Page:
Interference (ISI) during pulse shaping [7].
Pulse Shaping
In general optical signals can be shaped in the electrical domain before modulation, or optically
after modulation. For QPSK systems, pulse shaping is done pre-modulation in digital signal
processing (DSP). There are two methods used to minimize the spacing between consecutive
channels; orthogonal frequency-division multiplexing (OFDM) and Nyquist wavelength division
multiplexing (N-WDM). The latter is more commonly implemented in optical systems since it is
easier to realize [1] and is the main focus of this report.
Nyquist Wavelength Division Multiplexing:
The ideology behind N-WDM is simple. All of the important data in a modulated optical signal
is contained in the main lobe of its spectra, which has width equal to the modulation frequency.
If each channel can be band-pass filtered such that the BW of the filter is the modulation
frequency, then any redundant frequencies of the signal spectra in the channel can be eliminated
and only the main lobe of the signal will remain. Theoretically this would allow all of the
channels to be as tightly squeezed together as possible since they would be separated by the
modulation rate; there would be no excess or wasted BW between consecutive channels (see
Figure 1). One would need an ideal sinc-filter to implement this, which is impossible to do in
practice. There are a few filters that can be used instead of the sinc filter; the raised-cosine filter
is commonly used. Figure 1: Ideal Nyquist wavelength division multiplexing in the frequency and time
domain. Note the infinite response in the time domain [1]
Raised Cosine Filter:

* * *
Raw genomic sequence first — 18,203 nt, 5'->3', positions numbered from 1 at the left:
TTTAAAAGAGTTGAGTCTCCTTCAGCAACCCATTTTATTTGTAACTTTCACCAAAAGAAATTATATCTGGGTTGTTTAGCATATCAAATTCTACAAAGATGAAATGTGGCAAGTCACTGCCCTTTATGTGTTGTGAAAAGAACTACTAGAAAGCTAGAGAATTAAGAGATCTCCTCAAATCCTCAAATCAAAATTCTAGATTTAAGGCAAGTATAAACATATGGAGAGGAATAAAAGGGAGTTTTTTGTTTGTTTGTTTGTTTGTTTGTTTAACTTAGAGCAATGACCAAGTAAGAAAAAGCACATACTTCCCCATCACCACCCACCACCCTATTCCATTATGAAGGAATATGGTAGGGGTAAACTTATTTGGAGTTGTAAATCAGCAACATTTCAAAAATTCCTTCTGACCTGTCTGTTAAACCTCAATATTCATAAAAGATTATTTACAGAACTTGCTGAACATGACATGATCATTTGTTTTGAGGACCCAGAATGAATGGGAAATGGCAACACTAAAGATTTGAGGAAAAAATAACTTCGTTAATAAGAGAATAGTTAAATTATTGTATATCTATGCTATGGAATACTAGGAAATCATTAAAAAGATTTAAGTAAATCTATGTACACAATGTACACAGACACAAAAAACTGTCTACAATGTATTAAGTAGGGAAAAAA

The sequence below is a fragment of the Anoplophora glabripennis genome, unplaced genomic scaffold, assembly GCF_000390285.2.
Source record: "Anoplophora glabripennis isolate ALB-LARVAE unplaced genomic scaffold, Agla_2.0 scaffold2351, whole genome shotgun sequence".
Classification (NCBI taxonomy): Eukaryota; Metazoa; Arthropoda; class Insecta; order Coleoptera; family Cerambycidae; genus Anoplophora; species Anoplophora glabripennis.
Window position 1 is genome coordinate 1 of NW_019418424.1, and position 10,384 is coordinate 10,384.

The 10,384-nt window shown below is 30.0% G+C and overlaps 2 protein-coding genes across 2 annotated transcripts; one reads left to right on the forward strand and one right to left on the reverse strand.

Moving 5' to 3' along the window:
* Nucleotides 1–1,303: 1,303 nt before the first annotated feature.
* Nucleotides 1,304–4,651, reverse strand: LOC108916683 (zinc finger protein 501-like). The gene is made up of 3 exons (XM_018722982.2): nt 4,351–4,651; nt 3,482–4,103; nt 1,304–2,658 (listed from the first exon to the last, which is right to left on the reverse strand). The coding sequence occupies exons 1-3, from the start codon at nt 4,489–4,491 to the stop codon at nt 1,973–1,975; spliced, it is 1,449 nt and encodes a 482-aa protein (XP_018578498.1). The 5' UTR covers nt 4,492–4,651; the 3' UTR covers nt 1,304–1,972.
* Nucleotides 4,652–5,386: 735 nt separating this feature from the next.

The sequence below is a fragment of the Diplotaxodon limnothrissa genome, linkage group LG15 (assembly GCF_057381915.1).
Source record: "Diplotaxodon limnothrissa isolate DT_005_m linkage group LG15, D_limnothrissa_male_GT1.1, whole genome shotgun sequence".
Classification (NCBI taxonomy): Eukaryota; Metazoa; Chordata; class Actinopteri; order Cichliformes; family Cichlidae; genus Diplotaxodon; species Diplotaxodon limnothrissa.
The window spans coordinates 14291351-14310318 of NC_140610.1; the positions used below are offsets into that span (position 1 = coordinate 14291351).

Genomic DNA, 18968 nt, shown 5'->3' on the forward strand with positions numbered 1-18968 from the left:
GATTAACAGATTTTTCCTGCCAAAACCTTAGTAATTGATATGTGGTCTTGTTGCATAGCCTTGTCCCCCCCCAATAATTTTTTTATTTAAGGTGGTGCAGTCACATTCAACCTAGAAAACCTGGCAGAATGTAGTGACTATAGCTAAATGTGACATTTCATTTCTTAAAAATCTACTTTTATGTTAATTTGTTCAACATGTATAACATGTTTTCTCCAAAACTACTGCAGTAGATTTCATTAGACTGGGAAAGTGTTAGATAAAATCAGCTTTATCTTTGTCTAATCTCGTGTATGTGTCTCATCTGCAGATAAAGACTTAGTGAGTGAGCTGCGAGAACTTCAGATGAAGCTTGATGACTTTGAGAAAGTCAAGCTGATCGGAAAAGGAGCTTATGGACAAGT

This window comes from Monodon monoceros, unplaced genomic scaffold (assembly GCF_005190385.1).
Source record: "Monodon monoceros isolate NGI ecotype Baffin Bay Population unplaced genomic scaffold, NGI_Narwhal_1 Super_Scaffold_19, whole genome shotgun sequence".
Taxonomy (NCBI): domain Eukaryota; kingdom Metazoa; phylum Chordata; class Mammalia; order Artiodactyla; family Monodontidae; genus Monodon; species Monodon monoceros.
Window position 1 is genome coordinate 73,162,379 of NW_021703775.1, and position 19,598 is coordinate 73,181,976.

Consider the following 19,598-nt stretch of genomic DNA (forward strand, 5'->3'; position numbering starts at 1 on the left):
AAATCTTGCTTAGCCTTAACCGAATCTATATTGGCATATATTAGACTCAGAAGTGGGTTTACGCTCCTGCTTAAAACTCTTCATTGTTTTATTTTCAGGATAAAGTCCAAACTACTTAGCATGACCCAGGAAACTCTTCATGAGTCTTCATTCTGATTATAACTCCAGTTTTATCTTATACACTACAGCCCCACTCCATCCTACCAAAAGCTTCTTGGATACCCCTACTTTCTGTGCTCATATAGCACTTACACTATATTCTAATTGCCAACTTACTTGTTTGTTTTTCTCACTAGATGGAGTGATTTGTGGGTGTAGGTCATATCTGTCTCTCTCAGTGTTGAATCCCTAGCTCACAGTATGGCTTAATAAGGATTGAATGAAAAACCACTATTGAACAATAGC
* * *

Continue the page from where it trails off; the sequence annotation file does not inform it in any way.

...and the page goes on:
The raised cosine filter is the most commonly used filter for pulse shaping in communication
systems, especially multichannel communications that have channel modulation frequencies
close together. The main benefits of this filter are that it can eliminate ISI, since it satisfies
Nyquist ISI criterion (see Figure 2). It has a configurable excess bandwidth, which depends on
the factor β. The transfer function of the filter is given by:
where β is the roll-off factor and T is the symbol period. The roll-off factor corresponds to a
measure of the excess bandwidth of the filter. The Nyquist bandwidth of the filter is given by
1/2T. Figure 2: Illustration of the ISI Nyquist criteria. If sampling occurs and integer multiples
of T, then the signal from previous and successive signals are zero. [2]
Figures 3 and 4 show the raised-cosine filter in the frequency and time domain respectively. As β
approaches 0, the raised-cosine filter becomes a sinc filter. One can see that the larger β
becomes, the more BW the filtered signal will have, and thus it is advantages to try to decrease β.
Figure 3: Frequency spectra of a raised cosine filter for various roll-off factor values Figure 4: Impulse response of a raised cosine filter for various roll-off factor values
There are three important points in the frequency spectrum associated with raised cosine filters.
The first is the Nyquist frequency, which occurs at f0/2 (1/2T). This is the minimum possible
bandwidth that can be used to transmit data without loss of information. As shown in Fig.3 this
bandwidth corresponds to a perfect (β=0) filter. Note that the response crosses through the half
amplitude at this point regardless of β value. The second important point is the stop band
frequency (fstop), defined as the frequency at which the response first reaches zero magnitude.
fstop=(1+β)(f